(New York) Targeted violence and looting by ethnic militias has uprooted Pashtun communities across northern Afghanistan, Human Rights Watch said in a new report released today. The displacement and insecurity could undermine the loya jirga process, which begins at the district level on April 13 and will lead in June to the selection of a new government for a two-year transitional period.
If northern Pashtuns are unable to take part in district or regional meetings to choose their representatives, then the validity of the entire loya jirga process will be called into question," said Peter Bouckaert, Human Rights Watch's senior researcher for emergencies. "The international community must act now to guarantee the security of northern Pashtuns and other local minorities across Afghanistan as the loya jirga process begins."
The 56-page report, Paying for the Taliban's Crimes: Abuses Against Ethnic Pashtuns in Northern Afghanistan, documents cases of summary executions, beatings, sexual violence, abductions, and looting that have been committed since November 2001, when non-Pashtun Northern Alliance forces regained power in the north. The report's findings, gathered during four weeks of interviews with villagers, community leaders, and international observers in northern Afghanistan, include the following:
· Hazara gunmen killed 37 Pashtun men in the village of Bargah-e Afghani, in Chimtal district of Balkh province, in early December, after tying most of them up, beating them in front of their families, and demanding money to spare their lives;
· Two Pashtun men arrested by Uzbek soldiers in the Aibak market in Samangan province in late December were held for a week in a basement and beaten with cables until they agreed to pay money; and
· A Pashtun farmer in Nahrin district of Baghlan province was beaten for half an hour on February 20 in front of a Tajik commander who was demanding money from him. His wife, who tried to intercede, was kicked hard.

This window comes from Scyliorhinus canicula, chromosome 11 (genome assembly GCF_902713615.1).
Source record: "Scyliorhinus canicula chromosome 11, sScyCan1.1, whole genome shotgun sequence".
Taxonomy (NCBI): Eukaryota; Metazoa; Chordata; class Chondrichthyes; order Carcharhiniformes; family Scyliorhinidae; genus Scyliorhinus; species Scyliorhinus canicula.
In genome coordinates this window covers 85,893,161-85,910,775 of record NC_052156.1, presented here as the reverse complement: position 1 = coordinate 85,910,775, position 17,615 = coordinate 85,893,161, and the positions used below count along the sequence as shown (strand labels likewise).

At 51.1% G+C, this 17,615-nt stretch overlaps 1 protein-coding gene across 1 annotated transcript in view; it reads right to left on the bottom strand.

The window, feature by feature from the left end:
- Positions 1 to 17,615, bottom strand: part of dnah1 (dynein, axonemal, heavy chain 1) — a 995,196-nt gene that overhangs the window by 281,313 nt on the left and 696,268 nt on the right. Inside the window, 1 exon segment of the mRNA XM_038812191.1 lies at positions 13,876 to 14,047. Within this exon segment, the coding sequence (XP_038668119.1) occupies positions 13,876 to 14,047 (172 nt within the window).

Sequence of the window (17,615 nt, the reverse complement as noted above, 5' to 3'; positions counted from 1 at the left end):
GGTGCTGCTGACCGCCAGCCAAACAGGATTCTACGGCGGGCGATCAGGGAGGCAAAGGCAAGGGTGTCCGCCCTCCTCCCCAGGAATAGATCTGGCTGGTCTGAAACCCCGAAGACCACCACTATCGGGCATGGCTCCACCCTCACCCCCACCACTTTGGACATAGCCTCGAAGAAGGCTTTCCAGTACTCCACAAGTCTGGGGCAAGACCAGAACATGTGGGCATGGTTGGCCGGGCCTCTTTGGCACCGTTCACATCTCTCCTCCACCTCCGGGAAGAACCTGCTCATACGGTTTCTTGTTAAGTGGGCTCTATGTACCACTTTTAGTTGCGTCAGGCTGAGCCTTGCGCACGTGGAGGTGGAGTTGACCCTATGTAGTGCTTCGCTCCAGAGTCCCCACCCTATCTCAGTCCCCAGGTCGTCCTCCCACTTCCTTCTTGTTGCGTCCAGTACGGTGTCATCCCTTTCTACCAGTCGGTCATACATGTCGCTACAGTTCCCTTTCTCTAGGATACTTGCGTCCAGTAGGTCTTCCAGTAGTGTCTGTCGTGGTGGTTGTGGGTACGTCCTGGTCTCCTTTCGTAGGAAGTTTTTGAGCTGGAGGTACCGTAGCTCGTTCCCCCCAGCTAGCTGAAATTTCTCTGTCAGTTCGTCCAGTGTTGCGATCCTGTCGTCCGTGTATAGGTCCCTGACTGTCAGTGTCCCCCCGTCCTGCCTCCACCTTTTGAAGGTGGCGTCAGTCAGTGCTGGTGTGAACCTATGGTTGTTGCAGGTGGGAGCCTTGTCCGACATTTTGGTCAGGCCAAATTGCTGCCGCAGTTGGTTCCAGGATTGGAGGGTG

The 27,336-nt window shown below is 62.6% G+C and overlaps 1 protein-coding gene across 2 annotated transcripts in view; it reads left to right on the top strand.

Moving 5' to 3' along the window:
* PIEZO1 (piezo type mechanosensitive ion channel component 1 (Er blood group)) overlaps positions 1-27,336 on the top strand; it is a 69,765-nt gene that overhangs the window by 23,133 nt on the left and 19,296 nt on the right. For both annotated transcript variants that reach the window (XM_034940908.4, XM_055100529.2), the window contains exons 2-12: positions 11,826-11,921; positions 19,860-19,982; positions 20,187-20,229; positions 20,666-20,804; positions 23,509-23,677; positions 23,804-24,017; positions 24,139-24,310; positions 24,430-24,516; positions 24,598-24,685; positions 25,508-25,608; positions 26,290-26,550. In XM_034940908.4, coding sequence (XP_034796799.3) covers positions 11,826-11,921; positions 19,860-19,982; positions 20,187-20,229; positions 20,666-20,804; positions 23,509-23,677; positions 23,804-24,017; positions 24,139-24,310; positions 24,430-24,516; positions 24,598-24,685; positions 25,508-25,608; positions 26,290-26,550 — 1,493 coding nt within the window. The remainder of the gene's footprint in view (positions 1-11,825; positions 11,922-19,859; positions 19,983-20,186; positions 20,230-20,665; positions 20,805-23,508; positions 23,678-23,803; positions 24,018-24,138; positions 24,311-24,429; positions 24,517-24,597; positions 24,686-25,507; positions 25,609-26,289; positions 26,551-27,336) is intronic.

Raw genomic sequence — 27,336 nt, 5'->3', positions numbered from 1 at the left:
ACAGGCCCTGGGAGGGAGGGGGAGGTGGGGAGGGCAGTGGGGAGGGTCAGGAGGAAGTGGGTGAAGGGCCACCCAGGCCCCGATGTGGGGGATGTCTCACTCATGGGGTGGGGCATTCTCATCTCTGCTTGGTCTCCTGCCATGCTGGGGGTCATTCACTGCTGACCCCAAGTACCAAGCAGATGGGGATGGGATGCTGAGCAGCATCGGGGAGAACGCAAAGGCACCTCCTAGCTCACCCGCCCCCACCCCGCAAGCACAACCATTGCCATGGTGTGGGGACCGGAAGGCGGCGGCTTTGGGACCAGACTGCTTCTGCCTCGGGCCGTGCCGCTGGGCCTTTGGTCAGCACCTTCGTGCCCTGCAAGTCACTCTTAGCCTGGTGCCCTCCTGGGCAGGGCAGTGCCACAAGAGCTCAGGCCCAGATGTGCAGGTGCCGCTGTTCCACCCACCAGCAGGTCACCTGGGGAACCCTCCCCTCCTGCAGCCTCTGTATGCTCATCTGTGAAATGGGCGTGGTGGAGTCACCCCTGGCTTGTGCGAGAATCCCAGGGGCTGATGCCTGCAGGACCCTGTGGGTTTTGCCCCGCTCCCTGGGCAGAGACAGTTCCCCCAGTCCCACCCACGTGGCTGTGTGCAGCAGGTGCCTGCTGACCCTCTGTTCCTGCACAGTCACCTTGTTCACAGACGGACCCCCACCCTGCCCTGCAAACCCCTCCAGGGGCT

Despite cultural barriers to reporting sexual violence in Afghanistan, Human Rights Watch was able to gather testimony from several rape survivors and witnesses. In one case from Balkh city in late December, a Pashtun woman recounted how she and her fourteen-year-old daughter were gang-raped by Hazara soldiers.
All three of the major armed factions in the north-the mainly Uzbek Junbish-i Milli-yi Islami, the mainly Tajik Jamiat-e Islami, and the Hazara Hizb-i Wahdat-are implicated in the violence against ethnic Pashtuns. Armed villagers from non-Pashtun communities have also looted and attacked Pashtuns with impunity in areas controlled by one or another of these parties.
The attacks are being carried out partly in reprisal for perceived support given to the Taliban in northern Afghanistan by local Pashtuns. The Taliban was dominated by Pashtuns from Kandahar and other southern provinces, and its forces were implicated in massacres, destruction of homes, and other serious abuses against non-Pashtun communities in the north between 1997 and 2001.
A three-person team appointed in February by Hamid Karzai, the chairman of Afghanistan's interim government, to investigate abuses against northern Pashtuns had findings similar to those of Human Rights Watch. In its report, Human Rights Watch welcomed the appointment but said that Chairman Karzai's capacity to implement the team's recommendations is limited. Key power in the north remains in the hands of regional warlords and local commanders, some of whom hold high office in the interim government and provincial administrations.
"The United States and its partners in the coalition against terrorism cannot abandon Afghanistan to parties that continue to commit human rights abuses," Bouckaert said. "It's only through the presence of an expanded international security force that Afghan citizens will have an opportunity to choose an accountable government and allow national institutions a chance to rebuild."
The Human Rights Watch report called on the international community to take the following steps:
· Support the expansion of the mandate of the International Security Assistance Force (ISAF) for Afghanistan, which currently is limited to Kabul;
· Support the timely creation of a diverse and human rights-trained Afghan national army and exclude from it commanders and troops responsible for war crimes or serious human rights violations;
· Support efforts to establish accountability for past and current abuses committed in Afghanistan;
· Increase funding for human rights monitoring, including through the Afghan Human Rights Commission that is to be established under the Bonn agreement; and
· Ensure humanitarian assistance reaches northern Pashtuns and other minorities displaced by ethnically-targeted violence